Study: Depression untreated may increase dementia risk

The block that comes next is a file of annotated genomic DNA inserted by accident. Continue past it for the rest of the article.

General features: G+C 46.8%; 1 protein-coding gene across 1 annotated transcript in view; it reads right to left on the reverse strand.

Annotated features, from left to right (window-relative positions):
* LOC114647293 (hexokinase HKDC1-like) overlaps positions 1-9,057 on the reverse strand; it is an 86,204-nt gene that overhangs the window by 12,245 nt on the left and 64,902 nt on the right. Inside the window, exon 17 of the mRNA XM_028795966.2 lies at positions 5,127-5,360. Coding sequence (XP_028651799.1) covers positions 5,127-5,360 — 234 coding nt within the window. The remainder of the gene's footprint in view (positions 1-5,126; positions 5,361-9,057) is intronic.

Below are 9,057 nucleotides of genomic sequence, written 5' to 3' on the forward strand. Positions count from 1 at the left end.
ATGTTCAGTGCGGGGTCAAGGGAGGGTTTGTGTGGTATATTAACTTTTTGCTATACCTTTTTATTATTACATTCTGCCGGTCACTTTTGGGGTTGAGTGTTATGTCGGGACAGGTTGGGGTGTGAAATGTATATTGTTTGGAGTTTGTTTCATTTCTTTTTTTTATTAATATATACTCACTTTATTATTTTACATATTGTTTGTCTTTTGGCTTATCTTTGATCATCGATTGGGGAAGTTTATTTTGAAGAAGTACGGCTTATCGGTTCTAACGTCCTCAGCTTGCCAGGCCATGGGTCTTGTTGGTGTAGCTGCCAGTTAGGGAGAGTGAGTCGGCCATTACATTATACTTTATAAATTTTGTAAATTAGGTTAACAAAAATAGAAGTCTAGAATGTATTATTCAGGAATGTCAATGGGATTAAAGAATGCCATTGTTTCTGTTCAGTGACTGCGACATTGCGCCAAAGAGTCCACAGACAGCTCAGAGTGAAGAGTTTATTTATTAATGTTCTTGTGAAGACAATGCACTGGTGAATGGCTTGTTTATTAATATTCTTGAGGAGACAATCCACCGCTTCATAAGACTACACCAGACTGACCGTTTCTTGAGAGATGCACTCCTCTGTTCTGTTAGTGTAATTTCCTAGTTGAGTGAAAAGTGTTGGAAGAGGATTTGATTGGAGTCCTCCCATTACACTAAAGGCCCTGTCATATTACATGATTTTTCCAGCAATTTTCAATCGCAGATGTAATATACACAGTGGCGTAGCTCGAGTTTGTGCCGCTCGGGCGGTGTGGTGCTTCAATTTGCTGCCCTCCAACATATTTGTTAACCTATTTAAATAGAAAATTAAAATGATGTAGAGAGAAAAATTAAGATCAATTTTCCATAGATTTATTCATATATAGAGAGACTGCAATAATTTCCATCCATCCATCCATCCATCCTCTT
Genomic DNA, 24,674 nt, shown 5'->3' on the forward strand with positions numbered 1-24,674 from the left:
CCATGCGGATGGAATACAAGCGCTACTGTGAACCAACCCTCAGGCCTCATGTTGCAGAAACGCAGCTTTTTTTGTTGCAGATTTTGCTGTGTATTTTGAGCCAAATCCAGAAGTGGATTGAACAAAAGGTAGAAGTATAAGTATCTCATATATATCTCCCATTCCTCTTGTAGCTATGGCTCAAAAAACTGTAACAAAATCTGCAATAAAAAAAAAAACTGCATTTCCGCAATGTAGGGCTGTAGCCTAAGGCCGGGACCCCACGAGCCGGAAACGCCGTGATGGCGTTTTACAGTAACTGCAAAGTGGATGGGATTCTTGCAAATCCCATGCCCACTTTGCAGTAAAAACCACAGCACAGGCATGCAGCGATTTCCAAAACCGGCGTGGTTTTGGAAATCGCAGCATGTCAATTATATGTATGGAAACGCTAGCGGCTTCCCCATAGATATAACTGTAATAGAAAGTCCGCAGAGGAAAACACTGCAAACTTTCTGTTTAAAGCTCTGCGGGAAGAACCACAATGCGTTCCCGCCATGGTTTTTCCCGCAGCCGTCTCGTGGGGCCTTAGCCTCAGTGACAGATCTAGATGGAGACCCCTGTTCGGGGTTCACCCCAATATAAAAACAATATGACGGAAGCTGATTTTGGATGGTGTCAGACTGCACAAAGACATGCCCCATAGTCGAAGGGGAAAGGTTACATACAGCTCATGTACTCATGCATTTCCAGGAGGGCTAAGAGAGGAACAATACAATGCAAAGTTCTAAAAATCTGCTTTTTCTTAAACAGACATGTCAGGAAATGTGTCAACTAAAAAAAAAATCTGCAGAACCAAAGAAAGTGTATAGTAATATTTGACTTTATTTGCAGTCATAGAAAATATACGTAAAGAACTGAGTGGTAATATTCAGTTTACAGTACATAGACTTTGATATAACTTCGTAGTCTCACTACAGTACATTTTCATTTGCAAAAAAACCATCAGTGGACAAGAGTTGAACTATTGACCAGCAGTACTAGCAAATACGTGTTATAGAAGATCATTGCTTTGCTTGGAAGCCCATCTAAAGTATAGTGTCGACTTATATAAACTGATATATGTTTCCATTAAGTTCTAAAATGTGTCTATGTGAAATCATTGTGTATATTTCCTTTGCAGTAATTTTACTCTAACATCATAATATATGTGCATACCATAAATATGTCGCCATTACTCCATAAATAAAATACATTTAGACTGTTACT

According to the WHO, dementia is the seventh biggest cause of mortality globally. Around 55 million individuals worldwide are estimated to be afflicted by this illness, which has far-reaching consequences for their health and happiness. Since dementia currently has no treatment options, preventing it is crucial. Multiple studies have indicated that melancholy increases the risk of developing dementia. Therefore, it may be advantageous to avoid depression by receiving therapy for it as soon as possible. A study examining the correlation between depression in older adults and cognitive decline was published in Biological Psychiatry by researchers at Fudan University in Shanghai, China. Dementia risk was also calculated for individuals with varying degrees of depressed symptoms and for those who had received therapy for depression. The study's analysis revealed that depressed study participants were 51% more likely to acquire dementia than their nondepressed counterparts. Patients who sought therapy for their depression had a 26% reduced risk of developing dementia compared to those who did not. Also, please elucidate your prior efforts. Differences in efficacy amongst depression treatment programmes may account for the insufficiency of prior simulated research. The evidence is mixed on whether depression precedes dementia as a symptom or acts as a risk factor in its own right. As a result, we must take care in how we interpret the association between depression and dementia. According to the specialists, clinical depression may increase the likelihood of developing dementia, while dementia itself may exacerbate depressive symptoms in the elderly.

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